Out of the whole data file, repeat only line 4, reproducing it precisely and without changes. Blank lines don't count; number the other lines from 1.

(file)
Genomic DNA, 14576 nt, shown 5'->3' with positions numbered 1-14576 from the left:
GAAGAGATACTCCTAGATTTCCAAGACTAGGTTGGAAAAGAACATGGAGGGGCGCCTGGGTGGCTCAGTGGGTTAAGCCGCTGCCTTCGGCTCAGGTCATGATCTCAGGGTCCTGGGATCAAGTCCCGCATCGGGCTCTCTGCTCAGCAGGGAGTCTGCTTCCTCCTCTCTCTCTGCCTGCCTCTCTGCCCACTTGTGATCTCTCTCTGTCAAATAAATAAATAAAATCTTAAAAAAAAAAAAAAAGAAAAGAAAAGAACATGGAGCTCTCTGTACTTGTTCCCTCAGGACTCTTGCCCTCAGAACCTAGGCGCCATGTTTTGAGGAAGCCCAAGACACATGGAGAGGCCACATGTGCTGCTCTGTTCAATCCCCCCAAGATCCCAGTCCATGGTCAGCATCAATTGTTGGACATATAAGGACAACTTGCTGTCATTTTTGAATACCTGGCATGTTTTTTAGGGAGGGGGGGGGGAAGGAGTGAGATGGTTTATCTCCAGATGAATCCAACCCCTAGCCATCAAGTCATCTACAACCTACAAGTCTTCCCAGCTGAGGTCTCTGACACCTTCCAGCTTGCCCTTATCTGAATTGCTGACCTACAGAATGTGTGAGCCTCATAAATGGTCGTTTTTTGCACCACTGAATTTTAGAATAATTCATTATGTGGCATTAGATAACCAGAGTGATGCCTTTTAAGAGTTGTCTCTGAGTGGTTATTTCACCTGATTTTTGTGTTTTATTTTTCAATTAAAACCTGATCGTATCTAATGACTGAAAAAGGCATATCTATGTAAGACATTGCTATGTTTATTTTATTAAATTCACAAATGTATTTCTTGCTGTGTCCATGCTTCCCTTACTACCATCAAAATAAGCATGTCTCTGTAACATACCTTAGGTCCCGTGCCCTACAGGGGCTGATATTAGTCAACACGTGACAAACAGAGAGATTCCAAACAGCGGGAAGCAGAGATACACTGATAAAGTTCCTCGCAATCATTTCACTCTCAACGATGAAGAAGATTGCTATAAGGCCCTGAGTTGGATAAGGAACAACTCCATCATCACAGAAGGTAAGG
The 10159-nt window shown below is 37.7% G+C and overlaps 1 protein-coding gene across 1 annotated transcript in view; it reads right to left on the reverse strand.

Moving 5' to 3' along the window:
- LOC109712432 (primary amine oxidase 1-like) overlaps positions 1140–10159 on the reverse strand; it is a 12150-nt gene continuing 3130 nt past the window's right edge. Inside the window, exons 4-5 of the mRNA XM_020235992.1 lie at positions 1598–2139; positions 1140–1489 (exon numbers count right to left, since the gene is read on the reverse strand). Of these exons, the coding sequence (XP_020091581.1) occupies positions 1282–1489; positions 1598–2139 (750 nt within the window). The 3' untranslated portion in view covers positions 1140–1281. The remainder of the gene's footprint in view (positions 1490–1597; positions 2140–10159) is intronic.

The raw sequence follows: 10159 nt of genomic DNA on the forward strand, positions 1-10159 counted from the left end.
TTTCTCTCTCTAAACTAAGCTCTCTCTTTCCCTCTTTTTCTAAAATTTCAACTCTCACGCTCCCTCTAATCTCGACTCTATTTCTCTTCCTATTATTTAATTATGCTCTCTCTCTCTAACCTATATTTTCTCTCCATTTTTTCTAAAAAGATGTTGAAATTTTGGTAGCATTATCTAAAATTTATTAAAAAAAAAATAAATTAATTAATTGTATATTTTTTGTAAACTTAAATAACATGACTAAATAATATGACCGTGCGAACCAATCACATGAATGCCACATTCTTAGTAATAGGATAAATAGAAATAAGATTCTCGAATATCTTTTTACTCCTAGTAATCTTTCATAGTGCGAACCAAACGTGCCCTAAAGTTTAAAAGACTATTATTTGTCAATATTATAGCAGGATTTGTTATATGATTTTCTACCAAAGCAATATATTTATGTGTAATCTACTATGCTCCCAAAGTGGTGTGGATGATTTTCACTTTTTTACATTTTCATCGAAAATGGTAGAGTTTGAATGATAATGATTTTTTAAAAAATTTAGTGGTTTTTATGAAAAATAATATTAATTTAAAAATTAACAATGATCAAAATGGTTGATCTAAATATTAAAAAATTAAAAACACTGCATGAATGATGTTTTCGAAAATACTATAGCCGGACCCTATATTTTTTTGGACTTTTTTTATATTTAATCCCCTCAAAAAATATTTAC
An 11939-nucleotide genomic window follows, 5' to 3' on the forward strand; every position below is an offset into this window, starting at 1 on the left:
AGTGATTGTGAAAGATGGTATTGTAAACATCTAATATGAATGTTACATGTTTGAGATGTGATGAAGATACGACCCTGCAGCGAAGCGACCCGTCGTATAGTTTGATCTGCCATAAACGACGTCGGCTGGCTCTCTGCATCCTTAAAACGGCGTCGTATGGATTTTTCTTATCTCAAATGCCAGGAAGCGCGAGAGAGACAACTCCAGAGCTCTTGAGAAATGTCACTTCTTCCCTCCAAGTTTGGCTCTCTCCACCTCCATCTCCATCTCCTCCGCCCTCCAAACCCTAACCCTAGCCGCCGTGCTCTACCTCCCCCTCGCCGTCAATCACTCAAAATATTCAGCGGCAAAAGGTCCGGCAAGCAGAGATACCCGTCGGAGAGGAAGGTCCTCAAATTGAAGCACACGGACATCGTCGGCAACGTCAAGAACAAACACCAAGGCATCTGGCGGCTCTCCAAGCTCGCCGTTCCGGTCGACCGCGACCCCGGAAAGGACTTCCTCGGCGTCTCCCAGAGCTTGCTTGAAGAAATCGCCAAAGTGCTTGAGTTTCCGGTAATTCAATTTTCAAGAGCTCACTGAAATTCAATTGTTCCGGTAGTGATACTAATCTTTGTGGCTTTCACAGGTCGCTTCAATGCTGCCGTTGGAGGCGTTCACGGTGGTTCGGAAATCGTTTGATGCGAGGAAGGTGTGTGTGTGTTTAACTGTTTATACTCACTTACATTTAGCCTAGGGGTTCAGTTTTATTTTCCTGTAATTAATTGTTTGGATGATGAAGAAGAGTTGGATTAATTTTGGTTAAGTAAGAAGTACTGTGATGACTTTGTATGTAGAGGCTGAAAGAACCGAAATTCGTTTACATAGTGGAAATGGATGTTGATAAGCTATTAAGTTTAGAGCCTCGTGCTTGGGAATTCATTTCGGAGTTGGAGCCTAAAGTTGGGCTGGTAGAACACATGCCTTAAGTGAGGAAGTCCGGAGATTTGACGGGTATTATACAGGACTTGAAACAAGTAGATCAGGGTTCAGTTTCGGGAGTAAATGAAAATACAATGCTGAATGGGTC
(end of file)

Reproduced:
Moving 5' to 3' along the window: